Table 3

Performance of real data

Model

Nodes

Edges

Cascades

Training accuracy

Testing accuracy

Time(s)

LT

1203

29166

406

82.8%

86.3%

1773

RW

1203

29166

406

88.3%

92.3%

32406

LTNN

1203

29166

406

85.5%

84.1%

137

RWNN

1203

29166

406

86.4%

85.6%

330

Then, we examine the performance of LTNN model and RWNN model using cascade information from different time intervals. We collect the data from different lengths of time intervals. One has the time interval of 4T0 and another has the time interval of 9T0. Figure 11 shows the performance comparison of two approximate models during different time intervals. For shorter time period, the LTNN model has significant improvement over RWNN model. In converse, RWNN model outperforms LTNN model in longer time period. This happens because in short time period, only one step propagation could happen. In longer time period, two-steps or multiple steps propagation could occur where random walk based model would better describe the information diffusion process.
Fig. 11

Performance of Different Time Intervals

For the large scale network containing 42259 users, we collect the historical cascades of 600 stories and get 566 efficient casacades for experimental purpose. We treat 440 cascades as training samples and the rest as testing samples. We train in 500 steps with batch size of 10 and learning rate of 0.001. The cascade has the time interval of 9T0. The experimental result of the large dataset is shown in Table 4. Random Walk Neural Network Model requires 380GB memory and it takes about 10 min for each step. It’s time consuming and it gets stuck during the optimization process because of too many nodes. In comparison, Linear Threshold Neural Network Model converges in 500 steps and has very good performance.
Table 4

Performance of large-scale real data

Model

Nodes

Edges

Cascades

Training accuracy

Testing accuracy

Time(s)

LTNN

42259

1559768

566

91.2%

90.4%

22782

Conclusions

We have investigated the problem of learning diffusion influence weights between pairs of users in social media networks from mining historical cascades. We formulate two different mixed-integer programming models to learn the diffusion influence weights which could be used to predict the status of users in the future. The first mixed integer programming model is based on the popular propagation model, i.e., Linear Threshold Model. The second mixed integer programming model is based on the idea of random walk considering the influence from multi-step neighborhood. For larger network, we introduce approximate approaches for both models using neural network. We bring marriage between optimization-based diffusion models and deep neural network through approximating optimization models using deep neural networks. Therefore, the parameters in the neural network are explainable, which are diffusion weights related parameters in our models. The approximate approaches using artificial neural networks have relatively good performance and fast computational speed.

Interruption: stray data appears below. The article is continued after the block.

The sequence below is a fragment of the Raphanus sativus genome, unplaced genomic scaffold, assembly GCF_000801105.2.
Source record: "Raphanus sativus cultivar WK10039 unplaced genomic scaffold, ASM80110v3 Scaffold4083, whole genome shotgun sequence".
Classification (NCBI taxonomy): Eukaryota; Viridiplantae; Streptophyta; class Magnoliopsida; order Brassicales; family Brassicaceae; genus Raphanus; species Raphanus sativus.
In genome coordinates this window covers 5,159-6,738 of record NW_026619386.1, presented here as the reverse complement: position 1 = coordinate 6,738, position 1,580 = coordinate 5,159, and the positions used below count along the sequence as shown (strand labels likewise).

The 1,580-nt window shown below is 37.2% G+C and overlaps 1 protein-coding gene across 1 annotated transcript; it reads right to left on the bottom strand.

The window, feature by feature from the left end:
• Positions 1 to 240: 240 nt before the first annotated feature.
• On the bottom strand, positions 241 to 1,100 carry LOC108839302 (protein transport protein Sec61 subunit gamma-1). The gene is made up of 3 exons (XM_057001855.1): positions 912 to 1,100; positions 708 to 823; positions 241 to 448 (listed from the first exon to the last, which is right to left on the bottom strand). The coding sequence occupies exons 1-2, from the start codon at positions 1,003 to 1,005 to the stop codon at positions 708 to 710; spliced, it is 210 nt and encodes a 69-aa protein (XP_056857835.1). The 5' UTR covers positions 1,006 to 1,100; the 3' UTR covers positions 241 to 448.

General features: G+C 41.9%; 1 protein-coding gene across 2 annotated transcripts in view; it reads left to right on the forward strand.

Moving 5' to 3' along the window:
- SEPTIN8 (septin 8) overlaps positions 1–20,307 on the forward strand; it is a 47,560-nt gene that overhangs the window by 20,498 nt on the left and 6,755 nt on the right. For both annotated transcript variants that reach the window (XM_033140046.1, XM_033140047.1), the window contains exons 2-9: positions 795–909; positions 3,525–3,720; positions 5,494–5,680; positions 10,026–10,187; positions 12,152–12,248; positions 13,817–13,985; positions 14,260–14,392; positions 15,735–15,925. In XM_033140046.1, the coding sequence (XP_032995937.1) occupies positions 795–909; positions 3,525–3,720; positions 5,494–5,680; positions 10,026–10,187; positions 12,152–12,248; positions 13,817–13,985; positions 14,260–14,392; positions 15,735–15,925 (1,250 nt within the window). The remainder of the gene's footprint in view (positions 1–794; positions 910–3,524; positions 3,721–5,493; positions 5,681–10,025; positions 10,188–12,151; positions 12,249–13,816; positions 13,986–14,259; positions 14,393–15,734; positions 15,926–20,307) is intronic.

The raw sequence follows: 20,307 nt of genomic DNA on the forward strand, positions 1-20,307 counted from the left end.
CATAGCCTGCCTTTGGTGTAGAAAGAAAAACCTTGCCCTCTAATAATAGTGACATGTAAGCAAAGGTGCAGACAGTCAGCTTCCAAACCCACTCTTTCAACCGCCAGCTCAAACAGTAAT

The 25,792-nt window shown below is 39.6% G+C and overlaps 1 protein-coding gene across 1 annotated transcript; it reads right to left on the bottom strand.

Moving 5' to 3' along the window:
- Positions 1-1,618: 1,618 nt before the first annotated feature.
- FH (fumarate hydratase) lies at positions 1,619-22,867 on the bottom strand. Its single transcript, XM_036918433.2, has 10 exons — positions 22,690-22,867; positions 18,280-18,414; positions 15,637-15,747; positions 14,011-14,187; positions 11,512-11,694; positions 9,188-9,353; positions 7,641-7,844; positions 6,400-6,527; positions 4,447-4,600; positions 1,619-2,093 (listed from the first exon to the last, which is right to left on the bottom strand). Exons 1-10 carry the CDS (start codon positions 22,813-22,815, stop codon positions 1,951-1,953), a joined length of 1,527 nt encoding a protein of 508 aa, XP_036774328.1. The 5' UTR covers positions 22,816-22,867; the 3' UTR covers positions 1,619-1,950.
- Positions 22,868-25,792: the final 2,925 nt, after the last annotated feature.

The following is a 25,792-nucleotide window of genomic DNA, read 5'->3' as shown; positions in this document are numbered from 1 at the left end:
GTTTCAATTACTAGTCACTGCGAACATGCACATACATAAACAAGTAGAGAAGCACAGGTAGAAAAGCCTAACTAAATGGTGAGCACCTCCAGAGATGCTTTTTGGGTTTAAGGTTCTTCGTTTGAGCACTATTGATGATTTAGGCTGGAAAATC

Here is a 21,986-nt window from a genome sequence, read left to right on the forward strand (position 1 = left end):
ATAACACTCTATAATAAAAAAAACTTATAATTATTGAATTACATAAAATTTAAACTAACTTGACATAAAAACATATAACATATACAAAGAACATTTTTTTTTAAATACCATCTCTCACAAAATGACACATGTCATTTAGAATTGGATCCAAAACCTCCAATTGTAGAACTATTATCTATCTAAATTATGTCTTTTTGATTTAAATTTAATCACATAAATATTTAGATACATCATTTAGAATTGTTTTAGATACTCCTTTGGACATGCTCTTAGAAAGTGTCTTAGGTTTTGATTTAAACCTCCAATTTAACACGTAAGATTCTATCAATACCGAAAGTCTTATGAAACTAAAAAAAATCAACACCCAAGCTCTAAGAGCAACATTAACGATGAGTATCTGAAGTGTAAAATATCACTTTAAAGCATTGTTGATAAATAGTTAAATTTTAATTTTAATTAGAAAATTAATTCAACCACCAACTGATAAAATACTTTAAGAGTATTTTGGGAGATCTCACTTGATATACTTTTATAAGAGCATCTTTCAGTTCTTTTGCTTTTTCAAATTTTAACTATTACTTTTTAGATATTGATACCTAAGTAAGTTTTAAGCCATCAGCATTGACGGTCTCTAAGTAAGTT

There are several interesting directions for future works. Here we just learn the information diffusion influence through the historical cascades. It would be more interesting to consider other features such as the similarity between posters and reposters, the user profiles or even the topology information of the social media networks to make predictions with higher accuracy.

Notes

Acknowledgements

This article is based on basic research works supported by AFRL Mathematical Modeling and Optimization Institute.

Authors’ contributions

ZQ proposed the approximate methods using neural network, implemented the experiments and analyzed the data. EP and QZ contributed to build optimization learning models. All authors read and approved the final manuscripts.

Funding

The research was funded by AFRL.

Competing interests

The authors declare that they have no competing interests.

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© The Author(s) 2019

Open Access This article is distributed under the terms of the Creative Commons Attribution 4.0 International License (http://creativecommons.org/licenses/by/4.0/), which permits unrestricted use, distribution, and reproduction in any medium, provided you give appropriate credit to the original author(s) and the source, provide a link to the Creative Commons license, and indicate if changes were made.

Authors and Affiliations

  1. 1.Department of Industrial Engineering and Management Systems, University of Central FloridaOrlandoUSA
  2. 2.Air Force Research LaboratoryEglinAFBUSA